A few couple bits of news in the wonderful world of party infighting. First, from the Republicans:
The week after the Republicans were handed a series of devastating election defeats, the White House announced that Sen. Mel Martinez (R-Fla.) would take over as RNC chair. If recent history held, there was no appeal in the process — the national committee has historically rubber-stamped sitting presidents’ choice for party chairs.
But not this time, not with this president, and not with Martinez, who was immediately a controversial choice. The Republican base labeled him the “Harriet Miers of RNC chairs” and went to work in opposition to his selection.
A lot of this apparently has to do with Martinez’s lenient stance on immigration, although the “Harriet Miers” crack implies some fairly blatant cronyism afoot here. It’s going to be interesting to see how this develops, and what happens if the GOP ends up with a chairman who’s further to the right than Martinez.
Now, in the interest of fairness, it’s time for the Democrats:
Landrieu in 2008 will be running under a new federal election process that scraps the state’s unusual November open primary in favor of a more conventional primary and general election structure. Landrieu could face a direct primary challenge, possibly from former Rep. Cleo Fields (D), now a state senator who sponsored the bill changing the primary process.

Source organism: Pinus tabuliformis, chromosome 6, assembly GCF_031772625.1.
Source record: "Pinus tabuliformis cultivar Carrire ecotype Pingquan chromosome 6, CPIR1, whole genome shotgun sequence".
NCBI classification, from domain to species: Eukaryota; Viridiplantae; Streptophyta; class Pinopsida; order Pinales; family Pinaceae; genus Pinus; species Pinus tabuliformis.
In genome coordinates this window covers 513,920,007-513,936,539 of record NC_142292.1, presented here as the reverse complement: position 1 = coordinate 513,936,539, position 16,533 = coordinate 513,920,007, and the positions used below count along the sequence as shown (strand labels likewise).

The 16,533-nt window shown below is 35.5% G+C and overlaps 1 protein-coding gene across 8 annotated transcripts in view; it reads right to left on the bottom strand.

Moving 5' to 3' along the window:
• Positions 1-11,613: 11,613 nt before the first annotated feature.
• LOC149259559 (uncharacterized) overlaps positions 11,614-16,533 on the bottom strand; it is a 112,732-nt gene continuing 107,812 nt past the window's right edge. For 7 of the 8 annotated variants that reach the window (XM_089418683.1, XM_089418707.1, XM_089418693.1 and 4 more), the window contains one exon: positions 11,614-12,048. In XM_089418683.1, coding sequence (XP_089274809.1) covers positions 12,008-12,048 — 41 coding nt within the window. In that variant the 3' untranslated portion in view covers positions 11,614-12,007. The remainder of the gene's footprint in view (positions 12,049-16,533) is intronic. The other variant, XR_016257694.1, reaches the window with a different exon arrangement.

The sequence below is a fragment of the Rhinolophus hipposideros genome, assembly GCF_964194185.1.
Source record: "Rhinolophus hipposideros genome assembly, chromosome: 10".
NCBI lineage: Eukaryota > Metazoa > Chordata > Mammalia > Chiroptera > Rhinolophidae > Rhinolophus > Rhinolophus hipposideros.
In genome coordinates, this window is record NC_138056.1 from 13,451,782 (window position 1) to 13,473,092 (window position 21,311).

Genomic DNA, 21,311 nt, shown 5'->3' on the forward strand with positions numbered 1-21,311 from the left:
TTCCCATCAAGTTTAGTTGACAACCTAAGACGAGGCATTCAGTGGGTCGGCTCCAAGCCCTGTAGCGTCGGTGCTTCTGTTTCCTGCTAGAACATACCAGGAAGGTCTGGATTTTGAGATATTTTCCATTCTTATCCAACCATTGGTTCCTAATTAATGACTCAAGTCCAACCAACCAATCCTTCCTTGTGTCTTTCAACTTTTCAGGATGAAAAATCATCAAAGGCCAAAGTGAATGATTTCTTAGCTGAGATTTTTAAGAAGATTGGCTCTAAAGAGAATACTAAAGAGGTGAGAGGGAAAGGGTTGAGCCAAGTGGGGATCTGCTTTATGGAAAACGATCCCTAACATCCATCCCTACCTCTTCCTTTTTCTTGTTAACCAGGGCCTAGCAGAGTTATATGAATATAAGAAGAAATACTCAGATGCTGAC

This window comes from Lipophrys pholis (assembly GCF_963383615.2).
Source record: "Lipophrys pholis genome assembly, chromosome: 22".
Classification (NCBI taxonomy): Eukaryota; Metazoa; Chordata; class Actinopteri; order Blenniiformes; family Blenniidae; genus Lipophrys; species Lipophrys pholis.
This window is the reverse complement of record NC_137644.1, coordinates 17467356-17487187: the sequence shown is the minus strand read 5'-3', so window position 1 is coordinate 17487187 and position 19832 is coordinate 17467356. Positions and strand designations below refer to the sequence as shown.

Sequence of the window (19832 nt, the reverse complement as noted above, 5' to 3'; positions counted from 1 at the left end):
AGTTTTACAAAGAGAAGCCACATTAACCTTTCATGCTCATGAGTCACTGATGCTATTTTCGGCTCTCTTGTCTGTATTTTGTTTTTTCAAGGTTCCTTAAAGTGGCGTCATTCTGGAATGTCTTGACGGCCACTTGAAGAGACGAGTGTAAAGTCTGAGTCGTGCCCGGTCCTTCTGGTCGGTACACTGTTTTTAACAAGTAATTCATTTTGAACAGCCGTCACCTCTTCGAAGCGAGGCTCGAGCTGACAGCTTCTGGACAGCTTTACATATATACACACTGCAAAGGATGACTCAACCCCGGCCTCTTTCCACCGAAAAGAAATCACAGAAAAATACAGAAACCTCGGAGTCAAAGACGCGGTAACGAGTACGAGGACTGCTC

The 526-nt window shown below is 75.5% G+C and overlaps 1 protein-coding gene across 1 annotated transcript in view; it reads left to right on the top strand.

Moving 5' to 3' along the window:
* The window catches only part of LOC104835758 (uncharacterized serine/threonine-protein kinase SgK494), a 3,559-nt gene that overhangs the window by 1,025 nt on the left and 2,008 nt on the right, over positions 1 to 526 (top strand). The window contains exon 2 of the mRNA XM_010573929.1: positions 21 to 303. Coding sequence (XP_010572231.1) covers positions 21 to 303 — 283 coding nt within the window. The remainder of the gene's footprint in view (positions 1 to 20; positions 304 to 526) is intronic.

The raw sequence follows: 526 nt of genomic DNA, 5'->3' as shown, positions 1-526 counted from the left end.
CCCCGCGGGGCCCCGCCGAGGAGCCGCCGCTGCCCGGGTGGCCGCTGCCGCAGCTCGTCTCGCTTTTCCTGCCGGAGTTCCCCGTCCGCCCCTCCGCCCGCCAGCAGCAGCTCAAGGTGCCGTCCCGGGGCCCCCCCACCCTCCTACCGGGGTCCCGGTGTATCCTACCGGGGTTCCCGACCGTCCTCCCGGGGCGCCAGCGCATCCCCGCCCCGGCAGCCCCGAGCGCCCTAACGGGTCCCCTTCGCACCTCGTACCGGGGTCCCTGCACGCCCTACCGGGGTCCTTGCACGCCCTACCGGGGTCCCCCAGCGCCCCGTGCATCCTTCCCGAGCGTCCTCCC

Good. Louisiana is still suffering from the aftermath of Hurricane Katrina, and as far as I’m concerned Landrieu lost much of her credibility when it comes to competently representing her scarred state when she supported Lieberman (whose oversight of FEMA has been horrendous at best) in the CT Senate race. It’s going to take years to revitalize New Orleans and the surrounding area and during that time it’s going to be extremely important that Louisiana have strong representation in Congress.